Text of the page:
What’s Your Favorite “Non-Traditional” Cue?

Sheep by Road 9-12

A few weeks ago I wrote a post on the cue "Get Back," which is one of my favorites because it is so useful in so many contexts. Katie Martz, Communications Coordinator here at PMcC, video taped Willie getting back in a variety of contexts, and we noticed that every time I said "Get Back" in a context in which he'd rather not, he tongue flicked. That led to a very interesting discussion with readers about why he was tongue flicking, but distracted us from the reason we did the taping: the usefulness of "non-traditional" cues in dog training. Yes, we all need Come, and Sit and Stay; I can't imagine what I would do without them. But there are a variety of cues that are equally useful, but not as common or well known. I thought it would be fun to canvass readers to learn about their favorite Read More

Lure & Clicker Training to teach Sit – Advantages & Disadvantages

New Sheep 5 2012

It makes me so happy to say that Tootsie is doing great. Right now she's sleeping in her crate beside my desk. The door is open, but she loves it there. The only places she likes as well are 1) being in bed with me, 2) being on the couch or 3) being by herself in the crate in the back of the car. She likes it so well in the car crate that I am actually having to train to leave it. I'm assuming this is baggage from her puppy mill days and that she feels most secure and comfortable in a small, confined space. She's progressed so well in so many ways: I'm especially taken with her flipping around mid-air when outside after I call her to come, ears flying like a furry dumbo, her open, happy mouth taking up half of her tiny little Cavalier head. As I mentioned in an earlier post, now that Read More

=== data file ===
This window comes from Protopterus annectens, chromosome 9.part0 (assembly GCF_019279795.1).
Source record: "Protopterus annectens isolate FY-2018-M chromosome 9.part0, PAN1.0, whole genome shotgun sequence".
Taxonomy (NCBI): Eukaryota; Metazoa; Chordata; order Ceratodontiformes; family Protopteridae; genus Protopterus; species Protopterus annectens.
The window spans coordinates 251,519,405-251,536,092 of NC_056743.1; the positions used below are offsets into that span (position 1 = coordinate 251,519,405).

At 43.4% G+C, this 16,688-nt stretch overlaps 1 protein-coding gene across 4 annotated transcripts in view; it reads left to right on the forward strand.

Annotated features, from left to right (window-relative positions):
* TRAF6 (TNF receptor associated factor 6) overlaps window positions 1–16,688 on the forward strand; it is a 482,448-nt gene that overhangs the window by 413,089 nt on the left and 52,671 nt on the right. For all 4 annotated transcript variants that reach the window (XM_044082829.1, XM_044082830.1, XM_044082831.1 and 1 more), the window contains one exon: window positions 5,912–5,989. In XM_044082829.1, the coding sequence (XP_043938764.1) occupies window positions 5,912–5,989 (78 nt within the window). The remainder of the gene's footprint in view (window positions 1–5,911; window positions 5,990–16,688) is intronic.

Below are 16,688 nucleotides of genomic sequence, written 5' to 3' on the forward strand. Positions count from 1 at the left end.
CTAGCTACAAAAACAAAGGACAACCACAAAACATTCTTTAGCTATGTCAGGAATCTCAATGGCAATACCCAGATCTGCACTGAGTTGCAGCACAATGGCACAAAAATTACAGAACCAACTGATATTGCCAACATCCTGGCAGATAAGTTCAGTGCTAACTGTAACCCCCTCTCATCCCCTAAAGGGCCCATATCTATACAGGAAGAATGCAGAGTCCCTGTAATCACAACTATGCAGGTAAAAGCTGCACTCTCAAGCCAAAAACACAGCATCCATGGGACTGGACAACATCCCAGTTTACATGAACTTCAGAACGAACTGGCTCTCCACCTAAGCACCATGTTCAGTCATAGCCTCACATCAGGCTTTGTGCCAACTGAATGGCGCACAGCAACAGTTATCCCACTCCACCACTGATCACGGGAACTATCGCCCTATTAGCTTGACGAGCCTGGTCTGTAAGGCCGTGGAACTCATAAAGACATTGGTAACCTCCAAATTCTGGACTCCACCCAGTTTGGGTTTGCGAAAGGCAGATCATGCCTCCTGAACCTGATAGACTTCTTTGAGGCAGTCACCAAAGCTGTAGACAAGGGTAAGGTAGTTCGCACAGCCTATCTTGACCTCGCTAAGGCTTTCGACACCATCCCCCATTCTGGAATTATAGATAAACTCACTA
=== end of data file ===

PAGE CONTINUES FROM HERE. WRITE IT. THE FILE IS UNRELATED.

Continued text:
Stay Training – Phase I; Willie’s First Herding Dog Trial

willie in trial 11-10

Thanks for the discussion about the use of Body Blocks for teaching Stay, and to re-iterate a comment I made, they work equally well with dogs of all breeds and sizes (but you have to be a bit quicker with some breeds and with small dogs).  If your dog is getting around you to the left or right, then you might be too close. It's herding dogs that taught me that you have more control at a bit of a distance than if you are right up close. I got away with being quite close in the video in the last post, because the dogs were relatively easy to block, but if you are having trouble, try backing up a bit. It's also a great way to learn to read dogs (what body part moves first when a dog starts to get up?) and to perfect your timing. I mentioned in last week's post that the video showed me Read More